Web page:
Cyberknife will have a lot of fans at the Kentucky Derby. Including cancer survivors who were treated with non-invasive CyberKnife Radiation Therapy, just like Cyberknife’s owner, Al Gold was a year ago for prostate cancer.
“Of course, you’ve got to bet on him (Cyberknife),” said Stacy McCaslin. “I mean, you just have to.”
Stacy McCaslin is one of three cancer survivors who were at Churchill Downs to watch Cyberknife on the track. The other two are Vivian Wilson and Bennie Jones.
“To be this close and see the horses, it’s a fantastic experience,” Jones said. “It’s almost as good as the CyberKnife experience.”
Al Gold named his best race horse Cyberknife to help make people aware of the robotic cancer treatment technology.
“You get cancer, you get the CyberKnife treatment and you’re done (better),” said Gold.
The three Kentucky residents who also had CyberKnife treatment were thrilled to hang with Cyberknife the race horse at the track.
“I was diagnosed back in 2012,” said Wilson. “And went to another hospital. And the treatments weren’t working. So, I got a second opinion and went with CyberKnife and here I am today.”
U of L Health and the Brown Cancer Center’s director of radiation oncology Dr. Neal Dunlap said the CyberKnife technology pinpoints radiation directly to tumors and spares a lot of the normal tissues around a person’s body.
“We want to be more like a surgeon, where we can pinpoint things and just deal with the tumor and try to protect the rest of a person’s body,” Dunlap said. “The goal of cancer treatment is to cure your cancer, but get you back living your life as quickly as possible.”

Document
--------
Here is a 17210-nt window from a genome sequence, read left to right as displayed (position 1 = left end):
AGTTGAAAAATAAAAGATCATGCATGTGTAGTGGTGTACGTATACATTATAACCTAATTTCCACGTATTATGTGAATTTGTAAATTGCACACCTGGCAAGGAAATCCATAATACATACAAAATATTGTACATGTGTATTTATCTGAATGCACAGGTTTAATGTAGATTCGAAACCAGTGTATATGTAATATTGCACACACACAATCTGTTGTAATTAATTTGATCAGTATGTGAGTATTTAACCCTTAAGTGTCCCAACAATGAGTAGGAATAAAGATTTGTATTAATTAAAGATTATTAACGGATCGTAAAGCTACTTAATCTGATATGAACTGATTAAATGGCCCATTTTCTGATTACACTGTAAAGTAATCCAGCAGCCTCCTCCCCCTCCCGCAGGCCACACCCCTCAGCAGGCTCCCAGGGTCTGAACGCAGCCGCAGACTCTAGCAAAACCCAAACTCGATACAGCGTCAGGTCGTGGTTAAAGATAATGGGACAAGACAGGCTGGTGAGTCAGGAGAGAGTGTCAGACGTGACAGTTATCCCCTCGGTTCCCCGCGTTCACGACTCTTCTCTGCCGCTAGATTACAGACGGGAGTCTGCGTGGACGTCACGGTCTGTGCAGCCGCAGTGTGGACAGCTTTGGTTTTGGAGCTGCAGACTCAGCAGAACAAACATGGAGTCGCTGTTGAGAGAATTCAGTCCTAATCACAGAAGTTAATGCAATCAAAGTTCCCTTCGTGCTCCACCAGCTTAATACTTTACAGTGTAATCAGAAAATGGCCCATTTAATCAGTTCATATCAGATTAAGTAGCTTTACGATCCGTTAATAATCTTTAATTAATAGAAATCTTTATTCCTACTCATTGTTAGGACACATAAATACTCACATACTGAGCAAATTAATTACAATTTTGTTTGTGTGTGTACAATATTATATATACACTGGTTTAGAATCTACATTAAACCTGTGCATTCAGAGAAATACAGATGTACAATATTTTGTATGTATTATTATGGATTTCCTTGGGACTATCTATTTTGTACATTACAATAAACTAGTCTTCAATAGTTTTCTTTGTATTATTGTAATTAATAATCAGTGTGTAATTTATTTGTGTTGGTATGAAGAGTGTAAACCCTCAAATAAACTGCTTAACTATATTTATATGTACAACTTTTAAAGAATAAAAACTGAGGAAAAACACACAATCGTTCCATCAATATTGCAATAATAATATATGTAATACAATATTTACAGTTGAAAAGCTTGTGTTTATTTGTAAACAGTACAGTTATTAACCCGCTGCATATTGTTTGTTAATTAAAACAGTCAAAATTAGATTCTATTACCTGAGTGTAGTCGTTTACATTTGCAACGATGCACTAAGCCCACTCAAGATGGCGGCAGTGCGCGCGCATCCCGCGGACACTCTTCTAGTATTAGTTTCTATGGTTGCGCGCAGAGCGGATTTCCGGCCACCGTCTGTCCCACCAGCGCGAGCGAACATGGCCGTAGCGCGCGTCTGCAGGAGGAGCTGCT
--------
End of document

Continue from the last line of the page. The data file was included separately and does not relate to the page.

That’s what the survivors are doing – living life.
“This gets the name (Cyberknife) out to everybody,” Bennie Jones said. “I mean, who doesn’t watch the Derby?”
Cyberknife is trained by Louisville native Brad Cox, the defending Kentucky Derby winner with Mandaloun, and will be ridden by Florent Geroux, who was on Mandaloun during last year’s Derby.
The following is more information from U of L Health on the three survivors visiting the track on Thursday:
- Stacy McCaslin of Bullitt County was diagnosed with neuroendocrine carcinoma in August of 2020 after feeling pain on her side. The cancer was in her lungs and affecting her nerves. In December 2020, she went through 8 to 10 rounds of radiation using the CyberKnife machine. Each session lasted 30 minutes or less. She’s now in remission, and follows up at the Brown Cancer Center every three months.
- Vivian Wilson of Louisville was diagnosed with adenocarcinoma non-small cell lung cancer, the most common type of lung cancer, in September 2012. While in the hospital, she found out it had spread to her brain. Wilson had surgery and radiation for the brain tumors and three doses of chemotherapy for her lung cancer. In 2013, she realized the tumor grew and was given six months to live. Then she heard about CyberKnife. Her first treatment was in April of 2013. It lasted 45 minutes to an hour. She was treated with CyberKnife again in August and December of 2013. The December treatment was her last. Her MRI scans went from three months, to six months, to once a year, and now only every two years.
- Bennie Jones of Pikeville, Kentucky was diagnosed with prostate cancer in October 2020 after routine lab work revealed some concerning numbers. After he was diagnosed, a hospital closer to home was offering 37 treatments of radiation. He did some research and came across CyberKnife at the Brown Cancer Center, which required only 5 treatments. He chose CyberKnife. Each appointment lasted only 20 minutes or so. He’s now at a healthy PSA (Prostate-Specific Antigen) and does follow-ups every six months.
For information on CyberKnife technology and how it can help you beat cancer contact the CyberKnife Center of Miami at 305-279-2900.
Click the link to see their story that aired on WLKY in Louisville, KY